Does the class discuss what has always happened and what will probably happen again and again when leftists take over? Will they remember Stalin’s famous quote, which goes something like this: “A few deaths are a tragedy, while millions of deaths are just a statistic”?
STEPHEN MOLASKY ’63
Philip Haas’ cinematic portrayal (Books and Arts, May 9) of American soldiers as morally bankrupt child-murderers rings hollow and insulting to this writer, who’s been there and seen the behavior of our service members in complex and stressful missions. It is high time we all recognize that when wartime atrocities do occur, they usually represent failings of flawed human nature under conditions of extreme stress; they are most certainly not representative of the character of the American soldier, or the policy of the U.S. Army.
As chief psychiatrist of a combat support hospital in Iraq’s Sunni Triangle in 2005, I found one of the most common causes of combat stress in soldiers reporting for counseling stemmed from their encounters with children in a combat zone. In one notorious incident, insurgents shot up a minivan driven by an innocent Iraqi family, leaving two adults and five children inside dead or bleeding. They then set up IEDs (improvised explosive devices) around the van, with several members of the family still alive inside, and placed a call for assistance, ambushing coalition forces as they arrived. It is a sad fact that children are involved in war in many ways — as witnesses, as victims, as orphans, as cover for movement, and occasionally as enemy combatants.
The overwhelming majority of the Iraqis that I met supported coalition efforts to rebuild their country, and passionately despised the insurgent minority bent on fomenting instability and destroying their already debilitated infrastructure. This ground truth — that our side is trying to protect innocents and build infrastructure while the other side is shooting up families for ambush bait — exposes as ludicrous the thesis of Haas’ film, in which he self-admittedly strives “to dispel the idea that there are good guys and bad guys.”
If all this indeed be — to quote the article’s subtitle — “getting behind the headlines,” then indeed the truth is no more than whatever tired, old myth a filmmaker wants it to be.
LARRY H. PASTOR ’80, M.D.
As a former consul in Iran, I was very much interested in the article, “An American hero in Iran” (feature, May 8). I confess my sympathies lie less with Howard Baskerville 1907 than with the consul in Tabriz at the time. He was undeniably right in forbidding American citizens to become involved, above all militarily, in the internal affairs of a foreign country.
Moreover, this uprising was an act of defiance against an internationally recognized government. Yet here was an American citizen taking up arms against this government’s attempt to reassert control over its territory. This is a legitimate function of any sovereign state, including our own during the Civil War.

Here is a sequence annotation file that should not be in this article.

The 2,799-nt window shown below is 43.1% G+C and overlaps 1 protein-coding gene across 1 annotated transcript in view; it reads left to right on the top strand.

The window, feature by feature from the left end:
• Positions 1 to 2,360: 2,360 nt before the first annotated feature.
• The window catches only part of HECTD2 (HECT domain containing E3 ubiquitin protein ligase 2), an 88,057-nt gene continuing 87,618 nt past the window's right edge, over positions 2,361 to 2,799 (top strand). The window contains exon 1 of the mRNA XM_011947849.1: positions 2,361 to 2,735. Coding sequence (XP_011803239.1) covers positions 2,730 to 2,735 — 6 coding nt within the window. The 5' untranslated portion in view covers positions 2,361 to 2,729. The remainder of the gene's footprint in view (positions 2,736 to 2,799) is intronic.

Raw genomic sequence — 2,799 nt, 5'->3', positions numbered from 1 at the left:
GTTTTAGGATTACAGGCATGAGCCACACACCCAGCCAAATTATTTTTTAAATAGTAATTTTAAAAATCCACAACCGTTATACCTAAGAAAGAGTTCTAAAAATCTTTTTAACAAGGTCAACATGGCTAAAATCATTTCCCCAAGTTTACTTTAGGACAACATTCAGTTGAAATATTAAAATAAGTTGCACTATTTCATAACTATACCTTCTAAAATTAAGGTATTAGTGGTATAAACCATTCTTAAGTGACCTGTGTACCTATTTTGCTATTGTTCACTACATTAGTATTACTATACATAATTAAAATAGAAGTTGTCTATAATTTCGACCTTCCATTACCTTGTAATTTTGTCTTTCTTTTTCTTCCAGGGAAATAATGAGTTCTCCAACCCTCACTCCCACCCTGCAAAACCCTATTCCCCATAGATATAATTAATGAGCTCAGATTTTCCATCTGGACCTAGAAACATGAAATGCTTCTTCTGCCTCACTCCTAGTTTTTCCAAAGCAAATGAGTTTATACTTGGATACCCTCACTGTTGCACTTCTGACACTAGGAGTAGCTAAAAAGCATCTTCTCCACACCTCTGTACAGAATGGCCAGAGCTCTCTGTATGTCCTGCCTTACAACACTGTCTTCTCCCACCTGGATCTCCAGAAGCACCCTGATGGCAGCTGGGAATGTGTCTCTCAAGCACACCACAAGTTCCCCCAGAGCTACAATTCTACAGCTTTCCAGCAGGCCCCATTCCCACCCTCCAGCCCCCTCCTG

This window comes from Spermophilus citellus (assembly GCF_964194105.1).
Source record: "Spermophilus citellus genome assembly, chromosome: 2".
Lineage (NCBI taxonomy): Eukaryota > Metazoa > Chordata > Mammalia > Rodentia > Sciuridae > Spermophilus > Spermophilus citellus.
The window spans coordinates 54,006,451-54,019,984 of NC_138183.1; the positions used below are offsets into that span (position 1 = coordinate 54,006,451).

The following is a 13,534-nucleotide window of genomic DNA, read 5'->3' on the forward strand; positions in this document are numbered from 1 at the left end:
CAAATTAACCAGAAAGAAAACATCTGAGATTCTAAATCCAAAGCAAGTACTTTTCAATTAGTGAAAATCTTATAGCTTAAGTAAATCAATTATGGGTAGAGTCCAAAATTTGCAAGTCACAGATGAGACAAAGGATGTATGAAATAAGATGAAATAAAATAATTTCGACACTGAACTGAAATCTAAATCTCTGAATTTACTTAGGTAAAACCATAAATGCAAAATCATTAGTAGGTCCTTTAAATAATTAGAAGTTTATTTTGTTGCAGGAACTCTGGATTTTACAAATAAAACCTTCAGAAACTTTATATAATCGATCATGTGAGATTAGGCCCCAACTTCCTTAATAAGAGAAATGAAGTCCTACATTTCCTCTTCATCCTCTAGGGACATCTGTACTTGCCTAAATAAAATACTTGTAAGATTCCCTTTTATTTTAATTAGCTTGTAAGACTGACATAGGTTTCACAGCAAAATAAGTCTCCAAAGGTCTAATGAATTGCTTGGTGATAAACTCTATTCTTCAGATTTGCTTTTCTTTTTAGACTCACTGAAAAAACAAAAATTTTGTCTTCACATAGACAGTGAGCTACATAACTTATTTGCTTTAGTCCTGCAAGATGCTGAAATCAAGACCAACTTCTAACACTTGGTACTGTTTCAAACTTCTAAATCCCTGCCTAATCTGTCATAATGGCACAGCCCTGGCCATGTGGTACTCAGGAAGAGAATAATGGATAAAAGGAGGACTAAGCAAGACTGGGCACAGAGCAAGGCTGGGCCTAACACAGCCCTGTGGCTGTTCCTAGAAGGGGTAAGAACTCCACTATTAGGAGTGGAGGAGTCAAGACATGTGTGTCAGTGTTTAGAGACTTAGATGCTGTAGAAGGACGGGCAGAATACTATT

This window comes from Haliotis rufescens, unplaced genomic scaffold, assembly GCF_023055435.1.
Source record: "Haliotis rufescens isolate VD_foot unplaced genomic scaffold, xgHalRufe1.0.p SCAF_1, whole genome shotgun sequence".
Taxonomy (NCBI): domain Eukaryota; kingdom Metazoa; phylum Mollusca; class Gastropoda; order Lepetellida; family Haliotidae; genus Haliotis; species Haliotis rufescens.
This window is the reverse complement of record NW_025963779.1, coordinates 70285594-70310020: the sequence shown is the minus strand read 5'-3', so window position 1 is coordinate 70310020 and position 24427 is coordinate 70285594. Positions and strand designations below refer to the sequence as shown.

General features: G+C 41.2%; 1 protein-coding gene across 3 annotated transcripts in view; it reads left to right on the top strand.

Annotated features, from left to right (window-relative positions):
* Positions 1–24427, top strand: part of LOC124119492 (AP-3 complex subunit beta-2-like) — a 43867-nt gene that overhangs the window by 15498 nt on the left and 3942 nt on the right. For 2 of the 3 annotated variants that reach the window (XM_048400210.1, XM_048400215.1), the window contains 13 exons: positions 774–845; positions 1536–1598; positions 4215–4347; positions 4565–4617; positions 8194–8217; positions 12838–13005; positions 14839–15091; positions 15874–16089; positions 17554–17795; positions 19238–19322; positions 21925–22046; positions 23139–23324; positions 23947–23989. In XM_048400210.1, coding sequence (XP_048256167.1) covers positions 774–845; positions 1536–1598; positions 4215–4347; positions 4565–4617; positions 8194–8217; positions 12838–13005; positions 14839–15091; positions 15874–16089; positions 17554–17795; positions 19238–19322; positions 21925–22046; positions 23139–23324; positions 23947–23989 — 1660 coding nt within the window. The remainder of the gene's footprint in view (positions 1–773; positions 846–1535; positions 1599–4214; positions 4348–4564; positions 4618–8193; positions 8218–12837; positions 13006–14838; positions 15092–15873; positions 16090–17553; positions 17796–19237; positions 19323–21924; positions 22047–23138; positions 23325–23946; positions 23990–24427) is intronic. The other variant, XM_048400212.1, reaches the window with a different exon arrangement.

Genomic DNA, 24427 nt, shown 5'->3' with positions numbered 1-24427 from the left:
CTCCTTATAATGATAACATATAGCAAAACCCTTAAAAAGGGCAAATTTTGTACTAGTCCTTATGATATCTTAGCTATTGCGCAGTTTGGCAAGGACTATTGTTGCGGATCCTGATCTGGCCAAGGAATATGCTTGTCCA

It is worth recalling similar events in Azerbaijan in 1946, when the Iranian army did the same thing in the same province. I wonder how the U.S. consul at the time would have acted if an American had taken up arms against the central government’s reassertion of its authority.
I find it curious that in 2003 a bust of Baskerville was erected by the authorities of the Islamic Republic. After all, this was the same regime that had rejected the constitution of 1906 — the one for which Baskerville gave his life — and replaced it with a theocracy. Moreover, just as an earlier Iranian government had done in 1909, the Islamic Republic brutally suppressed uprisings by the Azeris who had seized control of Tabriz following the Revolution of 1979.
While it is gratifying to know that at least one American is regarded as a hero by the Islamic Republic, the reasons for this tribute may seem puzzling.
THOMAS A. CASSILLY ’45
I was taken aback by the April 4 letter from Russ Nieli *79, a lecturer at Princeton, concerning the subject of racial diversity. As an ASC interviewer for the last 10 years, my perspective is that racial diversity could be encouraged at Princeton without the slightest harmful effect of the negative stereotyping that Mr. Nieli fears. First of all, one must consider the huge number of applicants for each spot at Princeton and, indeed, at all the other “first-tier” (Mr. Nieli’s phrase) colleges now. It is more than five times the number than in my day (1966), and the college has grown only slightly in proportion. Of the candidates I interview in Upper Bucks County, Pa., each year, at least half seem to be outstanding candidates who would contribute greatly to the University in all sorts of unique ways. The constant frustration for me as an ASC interviewer is that only one, on average, gets in.
Somehow the admissions committee makes its decisions, leaving many of us wondering how they choose. Clearly the University looks for different aspects and talents each year. To me, racial diversity is a positive goal for each class. Given the huge pool of excellent candidates, the admissions committee could pursue any type of diversity or concentration that it wished by simply, very slightly, hedging the variables that are used for decision-making. Mr. Nieli seems to make the unfortunate assumption that there are only a very few qualified applicants of whatever minority he is discussing (seemingly only black), and that by encouraging diversity any given year we would seriously diminish the pool available to other colleges. He greatly underestimates the size of the pool available.